'Prolific shoplifter' convicted of multiple frauds in UK   

"Narinder Kaur undertook fraud in a long-standing and wide-ranging manner," said Giovanni D'Alessandro, a Senior Crown Prosecutor at CPS West Midlands.

Published: 15th March 2023 08:55 PM  |   Last Updated: 16th March 2023 12:42 AM   |  A+A-

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LONDON: An Indian-origin woman, who prosecutors said shoplifted on an industrial scale and deceived shops into refunding her for items that she had never actually purchased, has been convicted by a UK court of multiple counts of fraud and related offences.

Narinder Kaur aka Nina Tiara was convicted of 26 counts on a UK Crown Prosecution Service (CPS) indictment, which included fraud, possessing and transferring criminal property and perverting the course of justice, at the end of a trial last week that lasted four months at Gloucester Crown Court.

The 53-year-old was dubbed a "prolific serial shoplifter" by the CPS, which told the court that Kaur made it her full-time career to travel all over the country, steal items from high street stores, and dishonestly claim refunds on those items, sometimes on multiple occasions, that she was not entitled to.

During two police searches of her home, around 150,000 pounds in cash was found hidden away, as well as stolen goods.

The CPS was able to prove that Kaur defrauded the various retailers over a thousand times between July 2015 and February 2019 and she remains in custody until her sentencing.

"Narinder Kaur undertook fraud in a long-standing and wide-ranging manner," said Giovanni D'Alessandro, a Senior Crown Prosecutor at CPS West Midlands.

"It was a very lucrative full-time job which demonstrably made her over half a million pounds over this period of offending. She went to extraordinary lengths to carry out her deceptions, seeking to find a way of defrauding a retailer and then travelling all over the country to replicate the fraud," he said.

She also changed her name legally and opened new bank accounts and credit cards with a second identity to avoid detection, he said.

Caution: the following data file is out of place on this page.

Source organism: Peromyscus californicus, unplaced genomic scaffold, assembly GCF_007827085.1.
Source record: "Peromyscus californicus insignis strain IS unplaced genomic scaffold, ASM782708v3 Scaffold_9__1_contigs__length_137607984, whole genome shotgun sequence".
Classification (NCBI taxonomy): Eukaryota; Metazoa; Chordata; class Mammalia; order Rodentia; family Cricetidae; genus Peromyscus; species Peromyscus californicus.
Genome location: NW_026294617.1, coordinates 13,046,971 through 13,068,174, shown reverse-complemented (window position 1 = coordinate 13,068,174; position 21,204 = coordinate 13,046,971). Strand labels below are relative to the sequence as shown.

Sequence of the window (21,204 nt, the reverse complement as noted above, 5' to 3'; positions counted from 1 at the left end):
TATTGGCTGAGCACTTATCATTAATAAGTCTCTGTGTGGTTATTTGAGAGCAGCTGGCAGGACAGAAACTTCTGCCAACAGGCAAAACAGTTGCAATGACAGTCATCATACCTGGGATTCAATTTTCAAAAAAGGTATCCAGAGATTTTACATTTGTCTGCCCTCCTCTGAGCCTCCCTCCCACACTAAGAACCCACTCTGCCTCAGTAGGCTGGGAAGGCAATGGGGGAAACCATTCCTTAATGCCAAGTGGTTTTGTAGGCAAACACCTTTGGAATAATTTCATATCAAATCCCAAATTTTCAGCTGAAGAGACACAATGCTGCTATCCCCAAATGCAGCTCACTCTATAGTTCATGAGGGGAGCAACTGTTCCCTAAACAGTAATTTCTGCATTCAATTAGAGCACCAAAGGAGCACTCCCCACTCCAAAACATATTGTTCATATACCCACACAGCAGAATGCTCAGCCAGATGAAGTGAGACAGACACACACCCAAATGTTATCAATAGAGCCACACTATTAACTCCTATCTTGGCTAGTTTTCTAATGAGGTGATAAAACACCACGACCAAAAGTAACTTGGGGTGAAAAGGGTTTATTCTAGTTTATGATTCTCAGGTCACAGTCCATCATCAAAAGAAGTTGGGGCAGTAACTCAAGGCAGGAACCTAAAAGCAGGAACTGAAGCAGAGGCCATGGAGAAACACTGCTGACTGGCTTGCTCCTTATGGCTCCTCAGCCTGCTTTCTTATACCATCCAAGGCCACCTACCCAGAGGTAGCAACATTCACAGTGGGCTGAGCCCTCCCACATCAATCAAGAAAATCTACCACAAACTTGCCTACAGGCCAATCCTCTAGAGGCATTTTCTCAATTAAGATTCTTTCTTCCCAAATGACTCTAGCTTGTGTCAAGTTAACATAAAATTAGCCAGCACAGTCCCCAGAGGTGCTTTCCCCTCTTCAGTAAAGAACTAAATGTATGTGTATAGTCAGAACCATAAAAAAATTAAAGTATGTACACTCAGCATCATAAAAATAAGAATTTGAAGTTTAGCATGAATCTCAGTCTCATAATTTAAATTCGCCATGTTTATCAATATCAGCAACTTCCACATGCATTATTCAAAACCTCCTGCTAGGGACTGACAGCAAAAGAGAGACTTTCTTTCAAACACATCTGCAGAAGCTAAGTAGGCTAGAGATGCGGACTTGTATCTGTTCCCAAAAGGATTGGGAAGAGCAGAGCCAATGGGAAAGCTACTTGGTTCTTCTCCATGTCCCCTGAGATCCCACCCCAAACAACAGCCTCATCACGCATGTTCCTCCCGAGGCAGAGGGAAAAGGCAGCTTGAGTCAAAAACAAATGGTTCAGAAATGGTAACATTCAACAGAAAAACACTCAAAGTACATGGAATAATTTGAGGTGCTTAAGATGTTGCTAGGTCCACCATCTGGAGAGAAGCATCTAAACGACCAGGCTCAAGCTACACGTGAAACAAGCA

"She now righty faces a significant sentence for her crimes and the prosecution will look to recoup as many of her ill-gotten gains as the law allows," he added.

A close examination of Kaur's bank and credit card accounts, of which she had several, showed that she had visited and defrauded several high street retailers by claiming thousands of pounds in refunds -- way beyond the amounts she had originally spent in those stores.

She also attempted to defraud Wiltshire Council -- the local authority for the Cleverton area where she is based in south-west England -- of 7,400 pounds by overpaying using stolen credit cards and then contacting the council for a refund, claiming she had accidentally made a payment with too many zeros.

According to the CPS, she worked with a male accomplice to use stolen bank card details to make payments to her own heating oil supplier.

She also instructed several solicitor's firms to sue her brother and arranged for an accomplice to make payments in the thousands of pounds using stolen card details, which she then asked the solicitors to pay to her.

She also lied to the court and produced false documentations to avoid being convicted of speeding offences and to relax her bail conditions, the court was told.

Working with the police, the CPS said it was able to prove the case using financial data, retail records, witness evidence and CCTV which proved Kaur's pattern of offending.

She was seen on CCTV entering stores, taking items from the shelves and taking them to the tills as if they had been previously purchased.

A close examination of her accounts confirmed the pattern of purchases and refunds and that the same process seen on the CCTV was being repeated on hundreds of occasions.

The final part of her crime was to lie in the face of court proceedings, in order to mislead the court and try to affect the outcome.

Each lie she made to the courts was uncovered piece by piece and disproven so her perversion of justice could be uncovered, the CPS said.

Some of the UK high street retailers and department stores hit by the wide-ranging fraud included Boots, Debenhams, House of Fraser, TK Maxx, Monsoon and John Lewis.


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